As a member of the Work and Pensions Committee, I have been fortunate enough to come across a great many cases and a great amount of submitted evidence. It is becoming clear to me that there are four key areas in which we should seek to improve the system. The first, which resonates with a lot of what has been said, is the accuracy of the assessments. I have had people through my surgery in my constituency who have presented me with information that is clearly wrong and clearly relates to somebody else. Basic errors creep in before we even get to the validity of the assessment process. That makes me think that the accountability system for the accuracy of the reports should also be revised. If an assessment company sees its assessments overturned, there should be consequences. I would certainly like, at the very least, the cost of the assessment process to be charged to that assessment company, and I would certainly be open to the idea of compensation for people who had been wrongfully denied benefits because assessments had been mishandled.
The matter is bound up with the question of expertise. The Work and Pensions Committee questioned witnesses from the major companies the other day about the level of expertise that they employed.
The hon. Gentleman talks about compensation, but how does he think people can be compensated for damage to their mental health? A constituent who contacted me has been on Valium since her last ESA assessment because it was so devastating. Another constituent, who is affected by the issues covered by the Women Against State Pension Inequality Campaign and is therefore already missing out, has multiple sclerosis. She was so damaged and upset by the assessment that she and her husband cannot bear to go through the experience again.
The hon. Lady gives powerful examples. As I have said, the most important thing that we can do is improve the accuracy and quality of the assessments to prevent such cases.
Schizophrenia is a complex condition that can manifest in many different ways from case to case. Consequently, it will vary in its impact on the ability to work, depending on the individual case. To my mind, it would be difficult for an individual assessor without expertise in schizophrenia to make an accurate judgment about whether someone with schizophrenia would be capable of working, whether on a daily or temporary basis. I urge the Government to consider how we can encourage or oblige assessment companies to employ people with the requisite expertise.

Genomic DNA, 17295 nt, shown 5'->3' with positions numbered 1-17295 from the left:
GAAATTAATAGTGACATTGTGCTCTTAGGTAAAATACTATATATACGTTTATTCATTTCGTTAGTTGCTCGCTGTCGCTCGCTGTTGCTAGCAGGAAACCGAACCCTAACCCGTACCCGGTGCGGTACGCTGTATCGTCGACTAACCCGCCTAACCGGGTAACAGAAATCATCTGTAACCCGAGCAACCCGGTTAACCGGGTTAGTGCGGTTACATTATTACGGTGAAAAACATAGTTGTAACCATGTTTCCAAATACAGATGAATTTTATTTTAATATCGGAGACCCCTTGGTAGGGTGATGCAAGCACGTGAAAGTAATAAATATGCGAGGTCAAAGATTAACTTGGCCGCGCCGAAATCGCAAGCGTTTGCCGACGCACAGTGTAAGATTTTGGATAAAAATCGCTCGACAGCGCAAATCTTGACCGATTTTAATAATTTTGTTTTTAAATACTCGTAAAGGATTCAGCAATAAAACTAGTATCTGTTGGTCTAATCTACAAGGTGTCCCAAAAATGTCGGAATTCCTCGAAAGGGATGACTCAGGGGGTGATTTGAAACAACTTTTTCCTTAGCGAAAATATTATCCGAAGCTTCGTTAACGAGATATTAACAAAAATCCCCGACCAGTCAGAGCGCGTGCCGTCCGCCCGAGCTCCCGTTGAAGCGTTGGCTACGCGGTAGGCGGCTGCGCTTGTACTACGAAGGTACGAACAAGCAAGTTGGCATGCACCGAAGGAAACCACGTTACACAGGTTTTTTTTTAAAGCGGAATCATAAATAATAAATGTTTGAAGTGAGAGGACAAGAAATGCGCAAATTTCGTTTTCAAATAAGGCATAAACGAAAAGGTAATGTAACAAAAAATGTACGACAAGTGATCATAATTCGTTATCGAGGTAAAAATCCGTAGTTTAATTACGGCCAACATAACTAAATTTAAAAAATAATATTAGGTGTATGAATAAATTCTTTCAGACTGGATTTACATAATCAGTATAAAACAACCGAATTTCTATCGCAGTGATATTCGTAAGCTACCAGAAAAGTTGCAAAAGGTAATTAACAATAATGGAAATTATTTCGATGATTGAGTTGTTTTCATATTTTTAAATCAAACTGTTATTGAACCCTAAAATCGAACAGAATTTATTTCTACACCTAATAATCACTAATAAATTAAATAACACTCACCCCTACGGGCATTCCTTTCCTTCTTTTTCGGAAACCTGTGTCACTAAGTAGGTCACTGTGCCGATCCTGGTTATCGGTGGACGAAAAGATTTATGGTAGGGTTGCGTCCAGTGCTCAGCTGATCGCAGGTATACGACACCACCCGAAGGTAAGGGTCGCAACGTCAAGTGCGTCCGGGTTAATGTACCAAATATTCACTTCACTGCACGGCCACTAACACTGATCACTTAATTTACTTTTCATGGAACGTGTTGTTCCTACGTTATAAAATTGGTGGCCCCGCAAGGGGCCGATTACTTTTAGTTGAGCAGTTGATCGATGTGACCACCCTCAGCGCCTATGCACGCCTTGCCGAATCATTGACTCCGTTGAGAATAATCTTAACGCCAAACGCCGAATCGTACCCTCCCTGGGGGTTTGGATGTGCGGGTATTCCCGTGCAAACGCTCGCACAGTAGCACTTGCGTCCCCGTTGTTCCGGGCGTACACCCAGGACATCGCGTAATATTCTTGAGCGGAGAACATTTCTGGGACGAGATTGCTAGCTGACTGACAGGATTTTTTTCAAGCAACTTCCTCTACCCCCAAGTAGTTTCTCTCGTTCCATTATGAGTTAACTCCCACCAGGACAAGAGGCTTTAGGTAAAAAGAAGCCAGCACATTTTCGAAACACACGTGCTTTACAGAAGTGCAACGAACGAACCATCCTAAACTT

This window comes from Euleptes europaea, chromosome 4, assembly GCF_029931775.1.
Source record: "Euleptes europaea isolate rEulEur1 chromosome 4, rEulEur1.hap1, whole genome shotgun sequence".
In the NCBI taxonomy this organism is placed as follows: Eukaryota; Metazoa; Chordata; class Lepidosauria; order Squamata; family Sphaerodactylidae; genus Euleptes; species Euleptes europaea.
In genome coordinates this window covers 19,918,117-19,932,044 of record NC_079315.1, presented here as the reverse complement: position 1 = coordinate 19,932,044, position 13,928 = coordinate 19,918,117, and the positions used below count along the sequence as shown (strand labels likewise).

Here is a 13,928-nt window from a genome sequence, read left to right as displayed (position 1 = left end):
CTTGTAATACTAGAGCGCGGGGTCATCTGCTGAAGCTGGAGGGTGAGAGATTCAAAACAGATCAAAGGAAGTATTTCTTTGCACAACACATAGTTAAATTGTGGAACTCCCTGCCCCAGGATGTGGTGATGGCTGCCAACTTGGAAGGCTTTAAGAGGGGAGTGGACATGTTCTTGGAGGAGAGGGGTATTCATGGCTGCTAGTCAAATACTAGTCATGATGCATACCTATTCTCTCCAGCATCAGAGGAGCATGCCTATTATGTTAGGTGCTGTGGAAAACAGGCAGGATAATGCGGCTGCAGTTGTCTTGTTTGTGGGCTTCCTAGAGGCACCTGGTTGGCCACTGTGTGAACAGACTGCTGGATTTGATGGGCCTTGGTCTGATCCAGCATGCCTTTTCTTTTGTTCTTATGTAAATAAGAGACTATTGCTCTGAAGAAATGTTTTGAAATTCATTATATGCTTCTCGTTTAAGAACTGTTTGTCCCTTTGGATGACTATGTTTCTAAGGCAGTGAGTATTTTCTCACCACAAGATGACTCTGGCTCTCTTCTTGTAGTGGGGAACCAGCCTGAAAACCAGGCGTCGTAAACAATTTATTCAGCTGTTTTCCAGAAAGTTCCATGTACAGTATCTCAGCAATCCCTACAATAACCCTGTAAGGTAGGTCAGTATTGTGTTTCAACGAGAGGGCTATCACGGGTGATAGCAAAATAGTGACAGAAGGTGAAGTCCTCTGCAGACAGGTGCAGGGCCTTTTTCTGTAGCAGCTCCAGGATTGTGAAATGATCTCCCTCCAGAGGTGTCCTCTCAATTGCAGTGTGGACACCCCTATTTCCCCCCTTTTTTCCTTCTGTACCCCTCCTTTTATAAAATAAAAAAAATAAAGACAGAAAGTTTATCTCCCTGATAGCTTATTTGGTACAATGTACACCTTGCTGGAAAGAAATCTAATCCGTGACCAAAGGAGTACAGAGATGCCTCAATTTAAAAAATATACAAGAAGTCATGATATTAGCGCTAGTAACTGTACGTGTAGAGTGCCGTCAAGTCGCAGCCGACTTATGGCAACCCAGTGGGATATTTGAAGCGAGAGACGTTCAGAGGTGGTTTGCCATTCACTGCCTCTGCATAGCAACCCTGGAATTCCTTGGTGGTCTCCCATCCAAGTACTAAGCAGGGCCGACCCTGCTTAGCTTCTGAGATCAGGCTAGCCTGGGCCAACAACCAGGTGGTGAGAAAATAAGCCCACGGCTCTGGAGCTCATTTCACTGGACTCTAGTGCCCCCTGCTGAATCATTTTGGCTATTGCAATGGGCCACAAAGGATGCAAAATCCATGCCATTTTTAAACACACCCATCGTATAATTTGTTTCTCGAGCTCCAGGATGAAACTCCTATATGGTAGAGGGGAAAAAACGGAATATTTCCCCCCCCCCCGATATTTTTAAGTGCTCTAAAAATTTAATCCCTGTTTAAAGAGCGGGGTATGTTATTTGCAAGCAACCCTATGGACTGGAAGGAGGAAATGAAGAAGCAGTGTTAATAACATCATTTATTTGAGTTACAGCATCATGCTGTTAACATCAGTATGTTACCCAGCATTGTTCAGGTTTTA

There is a substantial point to be made about simplicity. I have been through all the application papers. I do not like filling in forms at the best of times, but those things are the stuff of nightmares. They have a huge number of pages and fields, and contain requests for information that the Government must hold. I find it strange that that peculiar bureaucracy is asking for information that other bits of our state system must have.
I appreciate the fact that the hon. Gentleman has raised the difficulty with forms. The inadequate and inflexible nature of the questions that are asked has been raised with me. I have heard of people with epilepsy being asked, “Can you lift a glass to your lips?” The answer was “Yes, if I am not having a fit,” but there was no room on the form to add that important additional fact. “Can you walk 25 yards?” “Yes, if I am not having a fit,” and so on. Will the hon. Gentleman comment on that?
I appreciate that it is the nature of bureaucracy to be inflexible, so I take the hon. Lady’s point.
I am keen for the Government to go back to the central principle of finding out what people can do rather than what they cannot do. With greater expertise in the assessment process it would be possible to identify the sorts of jobs that other people with the condition in question have managed to hold down. That would bring the principles of universal support into the assessment process, helping people to identify their barriers to work and overcome them.